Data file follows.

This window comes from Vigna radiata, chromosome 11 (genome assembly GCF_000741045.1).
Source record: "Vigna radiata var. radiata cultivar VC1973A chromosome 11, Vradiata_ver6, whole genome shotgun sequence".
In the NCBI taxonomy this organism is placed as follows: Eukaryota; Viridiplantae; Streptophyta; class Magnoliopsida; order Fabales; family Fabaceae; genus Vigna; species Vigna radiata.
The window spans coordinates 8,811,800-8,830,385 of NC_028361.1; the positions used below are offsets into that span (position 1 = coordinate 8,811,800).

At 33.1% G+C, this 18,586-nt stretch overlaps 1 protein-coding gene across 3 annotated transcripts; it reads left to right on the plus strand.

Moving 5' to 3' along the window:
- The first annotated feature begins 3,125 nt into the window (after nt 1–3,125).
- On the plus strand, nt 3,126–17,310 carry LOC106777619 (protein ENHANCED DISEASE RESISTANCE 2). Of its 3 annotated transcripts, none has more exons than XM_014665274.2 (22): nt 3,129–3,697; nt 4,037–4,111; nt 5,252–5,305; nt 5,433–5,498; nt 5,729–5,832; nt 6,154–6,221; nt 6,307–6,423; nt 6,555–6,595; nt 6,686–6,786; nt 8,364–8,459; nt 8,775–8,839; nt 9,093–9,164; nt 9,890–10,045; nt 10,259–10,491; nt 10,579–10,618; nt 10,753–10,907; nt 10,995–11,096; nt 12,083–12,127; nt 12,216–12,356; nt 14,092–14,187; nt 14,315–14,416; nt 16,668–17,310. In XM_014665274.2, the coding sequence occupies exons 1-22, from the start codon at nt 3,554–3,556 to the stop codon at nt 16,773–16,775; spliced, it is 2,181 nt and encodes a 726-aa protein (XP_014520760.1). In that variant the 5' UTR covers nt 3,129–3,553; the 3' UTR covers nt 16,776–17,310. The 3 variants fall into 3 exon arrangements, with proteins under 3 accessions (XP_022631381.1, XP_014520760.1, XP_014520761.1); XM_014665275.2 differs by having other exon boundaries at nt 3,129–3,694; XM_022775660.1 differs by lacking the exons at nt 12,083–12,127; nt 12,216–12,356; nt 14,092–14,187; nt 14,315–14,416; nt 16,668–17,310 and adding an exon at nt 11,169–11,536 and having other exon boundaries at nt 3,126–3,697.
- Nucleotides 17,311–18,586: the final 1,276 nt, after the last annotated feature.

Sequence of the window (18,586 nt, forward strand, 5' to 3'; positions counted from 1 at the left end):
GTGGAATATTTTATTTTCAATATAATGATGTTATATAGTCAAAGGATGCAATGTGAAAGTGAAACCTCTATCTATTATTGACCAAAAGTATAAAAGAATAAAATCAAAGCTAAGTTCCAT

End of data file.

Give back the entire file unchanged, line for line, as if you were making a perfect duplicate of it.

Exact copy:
This window comes from Vigna radiata, chromosome 11 (genome assembly GCF_000741045.1).
Source record: "Vigna radiata var. radiata cultivar VC1973A chromosome 11, Vradiata_ver6, whole genome shotgun sequence".
In the NCBI taxonomy this organism is placed as follows: Eukaryota; Viridiplantae; Streptophyta; class Magnoliopsida; order Fabales; family Fabaceae; genus Vigna; species Vigna radiata.
The window spans coordinates 8,811,800-8,830,385 of NC_028361.1; the positions used below are offsets into that span (position 1 = coordinate 8,811,800).

At 33.1% G+C, this 18,586-nt stretch overlaps 1 protein-coding gene across 3 annotated transcripts; it reads left to right on the plus strand.

Moving 5' to 3' along the window:
- The first annotated feature begins 3,125 nt into the window (after nt 1–3,125).
- On the plus strand, nt 3,126–17,310 carry LOC106777619 (protein ENHANCED DISEASE RESISTANCE 2). Of its 3 annotated transcripts, none has more exons than XM_014665274.2 (22): nt 3,129–3,697; nt 4,037–4,111; nt 5,252–5,305; nt 5,433–5,498; nt 5,729–5,832; nt 6,154–6,221; nt 6,307–6,423; nt 6,555–6,595; nt 6,686–6,786; nt 8,364–8,459; nt 8,775–8,839; nt 9,093–9,164; nt 9,890–10,045; nt 10,259–10,491; nt 10,579–10,618; nt 10,753–10,907; nt 10,995–11,096; nt 12,083–12,127; nt 12,216–12,356; nt 14,092–14,187; nt 14,315–14,416; nt 16,668–17,310. In XM_014665274.2, the coding sequence occupies exons 1-22, from the start codon at nt 3,554–3,556 to the stop codon at nt 16,773–16,775; spliced, it is 2,181 nt and encodes a 726-aa protein (XP_014520760.1). In that variant the 5' UTR covers nt 3,129–3,553; the 3' UTR covers nt 16,776–17,310. The 3 variants fall into 3 exon arrangements, with proteins under 3 accessions (XP_022631381.1, XP_014520760.1, XP_014520761.1); XM_014665275.2 differs by having other exon boundaries at nt 3,129–3,694; XM_022775660.1 differs by lacking the exons at nt 12,083–12,127; nt 12,216–12,356; nt 14,092–14,187; nt 14,315–14,416; nt 16,668–17,310 and adding an exon at nt 11,169–11,536 and having other exon boundaries at nt 3,126–3,697.
- Nucleotides 17,311–18,586: the final 1,276 nt, after the last annotated feature.

Sequence of the window (18,586 nt, forward strand, 5' to 3'; positions counted from 1 at the left end):
GTGGAATATTTTATTTTCAATATAATGATGTTATATAGTCAAAGGATGCAATGTGAAAGTGAAACCTCTATCTATTATTGACCAAAAGTATAAAAGAATAAAATCAAAGCTAAGTTCCAT